Paul Frederic Marx (Rutan & Tucker), one of the leading trust and estate lawyers in the country, says he's particularly wary of appraisers that "cherry pick methods to get desired results." What's his solution? "Fire the appraiser and hire a new one. There's a higher standard of professionalism here," he warned. "Advocate and explain why you choose the methods that work in each particular case." He cited the standard of care that's necessary to determine highest and best use in real estate as a prime example where appraisal reports frequently become obviously slanted.
Lance Hall (FMV Opinions), who moderated this session, commented on some particular risks that the Tax Court has commented on recently:
- Shortening your reports due to cost constraints—brevity make your report look flimsy
- Exaggerating your credentials--Hall mentions one Tax Court opinion where the judge commented on a false claim that the appraiser was an ASA.
- Failing to represent that your report meets USPAP or SSVS1 standards
"A small mistake can create a situation where a judge is reluctant to accept other subjective judgments in your report," Hall summarized.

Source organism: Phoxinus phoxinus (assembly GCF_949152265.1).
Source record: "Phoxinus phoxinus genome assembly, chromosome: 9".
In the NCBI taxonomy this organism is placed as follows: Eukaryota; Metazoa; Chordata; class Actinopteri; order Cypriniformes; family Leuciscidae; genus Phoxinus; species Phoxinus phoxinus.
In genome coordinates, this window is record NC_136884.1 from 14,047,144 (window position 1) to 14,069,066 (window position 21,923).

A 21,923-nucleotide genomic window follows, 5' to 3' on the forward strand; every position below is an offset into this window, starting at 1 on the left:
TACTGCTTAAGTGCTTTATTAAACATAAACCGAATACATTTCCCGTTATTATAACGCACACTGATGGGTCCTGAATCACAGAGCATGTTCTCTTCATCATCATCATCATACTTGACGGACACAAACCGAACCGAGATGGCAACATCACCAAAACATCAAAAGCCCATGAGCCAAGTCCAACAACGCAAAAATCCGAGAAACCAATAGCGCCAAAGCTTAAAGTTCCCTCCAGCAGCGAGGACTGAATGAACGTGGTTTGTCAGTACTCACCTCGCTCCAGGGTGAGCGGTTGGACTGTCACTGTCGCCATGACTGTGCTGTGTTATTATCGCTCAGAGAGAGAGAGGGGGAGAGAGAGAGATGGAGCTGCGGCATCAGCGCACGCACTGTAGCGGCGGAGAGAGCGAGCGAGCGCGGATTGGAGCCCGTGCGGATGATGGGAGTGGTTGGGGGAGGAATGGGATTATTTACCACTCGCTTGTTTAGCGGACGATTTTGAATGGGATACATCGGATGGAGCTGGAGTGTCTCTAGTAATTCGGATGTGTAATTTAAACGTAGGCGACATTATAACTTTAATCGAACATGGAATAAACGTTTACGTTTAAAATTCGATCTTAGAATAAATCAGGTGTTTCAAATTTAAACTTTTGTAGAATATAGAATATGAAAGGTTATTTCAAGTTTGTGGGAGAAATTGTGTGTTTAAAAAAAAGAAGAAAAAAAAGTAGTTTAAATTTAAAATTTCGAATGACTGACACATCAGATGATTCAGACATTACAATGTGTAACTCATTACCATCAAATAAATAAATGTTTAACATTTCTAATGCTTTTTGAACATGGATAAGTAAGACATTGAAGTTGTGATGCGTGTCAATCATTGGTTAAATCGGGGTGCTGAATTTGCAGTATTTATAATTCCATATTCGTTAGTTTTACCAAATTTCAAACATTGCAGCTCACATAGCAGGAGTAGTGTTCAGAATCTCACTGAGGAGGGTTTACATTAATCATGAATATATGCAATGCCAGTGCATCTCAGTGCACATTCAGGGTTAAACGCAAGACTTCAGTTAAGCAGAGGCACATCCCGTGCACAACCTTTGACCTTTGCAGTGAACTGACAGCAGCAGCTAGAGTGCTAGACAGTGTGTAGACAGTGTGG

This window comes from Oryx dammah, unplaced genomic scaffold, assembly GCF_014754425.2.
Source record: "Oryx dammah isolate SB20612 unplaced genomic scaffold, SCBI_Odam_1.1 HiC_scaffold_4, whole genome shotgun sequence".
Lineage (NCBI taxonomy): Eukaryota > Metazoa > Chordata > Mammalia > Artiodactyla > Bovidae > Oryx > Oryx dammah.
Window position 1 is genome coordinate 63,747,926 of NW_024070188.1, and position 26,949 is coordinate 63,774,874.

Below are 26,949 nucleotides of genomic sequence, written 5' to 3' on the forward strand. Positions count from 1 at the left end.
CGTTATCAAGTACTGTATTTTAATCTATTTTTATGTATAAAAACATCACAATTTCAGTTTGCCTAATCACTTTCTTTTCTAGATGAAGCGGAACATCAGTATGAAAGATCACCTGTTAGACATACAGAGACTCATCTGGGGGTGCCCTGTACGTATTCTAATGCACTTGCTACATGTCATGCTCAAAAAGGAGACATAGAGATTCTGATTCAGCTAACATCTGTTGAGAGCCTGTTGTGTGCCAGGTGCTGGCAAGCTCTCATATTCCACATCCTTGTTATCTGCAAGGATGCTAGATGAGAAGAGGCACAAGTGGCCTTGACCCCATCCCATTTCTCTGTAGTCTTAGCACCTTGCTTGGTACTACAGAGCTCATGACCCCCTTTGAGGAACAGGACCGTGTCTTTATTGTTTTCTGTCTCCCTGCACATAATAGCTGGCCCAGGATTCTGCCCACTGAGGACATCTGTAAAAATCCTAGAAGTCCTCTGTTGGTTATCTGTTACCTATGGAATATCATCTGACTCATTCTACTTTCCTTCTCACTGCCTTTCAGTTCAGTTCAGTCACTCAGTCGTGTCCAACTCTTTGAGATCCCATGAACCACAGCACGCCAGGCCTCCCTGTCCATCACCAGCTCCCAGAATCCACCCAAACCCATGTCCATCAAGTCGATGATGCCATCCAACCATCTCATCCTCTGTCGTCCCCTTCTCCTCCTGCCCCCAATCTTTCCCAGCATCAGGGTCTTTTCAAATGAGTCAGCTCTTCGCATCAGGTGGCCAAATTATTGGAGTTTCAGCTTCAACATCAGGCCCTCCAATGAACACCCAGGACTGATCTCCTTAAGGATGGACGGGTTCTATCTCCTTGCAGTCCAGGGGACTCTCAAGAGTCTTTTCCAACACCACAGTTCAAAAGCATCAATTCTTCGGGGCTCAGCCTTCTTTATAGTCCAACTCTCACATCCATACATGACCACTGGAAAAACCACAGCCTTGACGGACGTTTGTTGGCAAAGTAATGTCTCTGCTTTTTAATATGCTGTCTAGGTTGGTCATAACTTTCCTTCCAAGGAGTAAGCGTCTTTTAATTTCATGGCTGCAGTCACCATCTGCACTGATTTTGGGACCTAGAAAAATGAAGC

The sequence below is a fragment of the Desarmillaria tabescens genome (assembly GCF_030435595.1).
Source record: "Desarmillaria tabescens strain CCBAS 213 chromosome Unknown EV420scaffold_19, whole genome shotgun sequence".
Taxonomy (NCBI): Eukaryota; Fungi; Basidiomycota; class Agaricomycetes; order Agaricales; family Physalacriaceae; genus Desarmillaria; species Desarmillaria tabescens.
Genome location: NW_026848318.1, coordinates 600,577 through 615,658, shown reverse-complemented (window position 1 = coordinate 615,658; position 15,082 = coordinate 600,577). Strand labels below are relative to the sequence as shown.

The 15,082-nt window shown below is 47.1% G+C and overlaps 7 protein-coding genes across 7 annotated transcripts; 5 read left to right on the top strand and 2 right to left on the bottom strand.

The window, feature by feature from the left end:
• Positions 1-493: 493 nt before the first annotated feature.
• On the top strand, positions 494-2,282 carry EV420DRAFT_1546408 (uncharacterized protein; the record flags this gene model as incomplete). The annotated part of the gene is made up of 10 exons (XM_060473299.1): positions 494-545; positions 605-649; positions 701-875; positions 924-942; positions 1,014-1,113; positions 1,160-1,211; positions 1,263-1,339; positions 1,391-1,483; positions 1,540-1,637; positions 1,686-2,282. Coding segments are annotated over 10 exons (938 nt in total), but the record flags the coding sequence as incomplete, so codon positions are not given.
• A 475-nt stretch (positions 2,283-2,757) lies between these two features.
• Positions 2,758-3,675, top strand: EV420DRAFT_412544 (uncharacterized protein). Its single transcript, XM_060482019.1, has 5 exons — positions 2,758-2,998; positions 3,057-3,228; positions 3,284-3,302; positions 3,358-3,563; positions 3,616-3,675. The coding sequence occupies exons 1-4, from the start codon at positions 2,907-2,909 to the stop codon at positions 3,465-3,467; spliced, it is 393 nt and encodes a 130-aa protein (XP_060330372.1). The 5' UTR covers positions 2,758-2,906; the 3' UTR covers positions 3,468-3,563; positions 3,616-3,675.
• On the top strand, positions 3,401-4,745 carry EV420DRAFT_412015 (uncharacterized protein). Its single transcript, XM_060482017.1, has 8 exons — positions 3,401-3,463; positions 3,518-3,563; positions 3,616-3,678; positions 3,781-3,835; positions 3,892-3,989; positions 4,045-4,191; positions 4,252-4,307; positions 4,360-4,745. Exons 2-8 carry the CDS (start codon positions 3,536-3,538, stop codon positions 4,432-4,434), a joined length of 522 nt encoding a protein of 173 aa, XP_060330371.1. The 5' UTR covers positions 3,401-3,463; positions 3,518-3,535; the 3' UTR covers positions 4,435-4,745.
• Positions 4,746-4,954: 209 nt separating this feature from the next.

Another appraiser who does a lot of report reviewing agreed with the panelists. "If I'm reviewing your report and can't understand the logic or the writing, I start to get angry, and the sloppy work gets looked at even harder," he said. "My marking pencil comes out, and my 12C comes out to check your calculations. I'm more than happy to rework your assumptions or discounted cashflow once I sense there's sloppiness."
His summary: "if it's logically written and well supported, we don't have a dog in the fight."
Advocacy seems to be the biggest red flag in tax valuations. “I’m afraid I’ve found that for every valuation there’s an equal and opposite valuation,” David Elbaz (Kopple & Klinger), another attorney panelist at the AI meeting, said. “We tell our appraisers to give us an objective response that’s defensible, but we also tell them what we want. “
In this environment, Elbaz says that the first thing his law firm looks at when hiring business appraisal experts is the reputation of the appraisal firm. We then look for expertise, particularly if it’s a unique asset,” he says. “We ask about the right credentials and whether they understand the IRS standards.”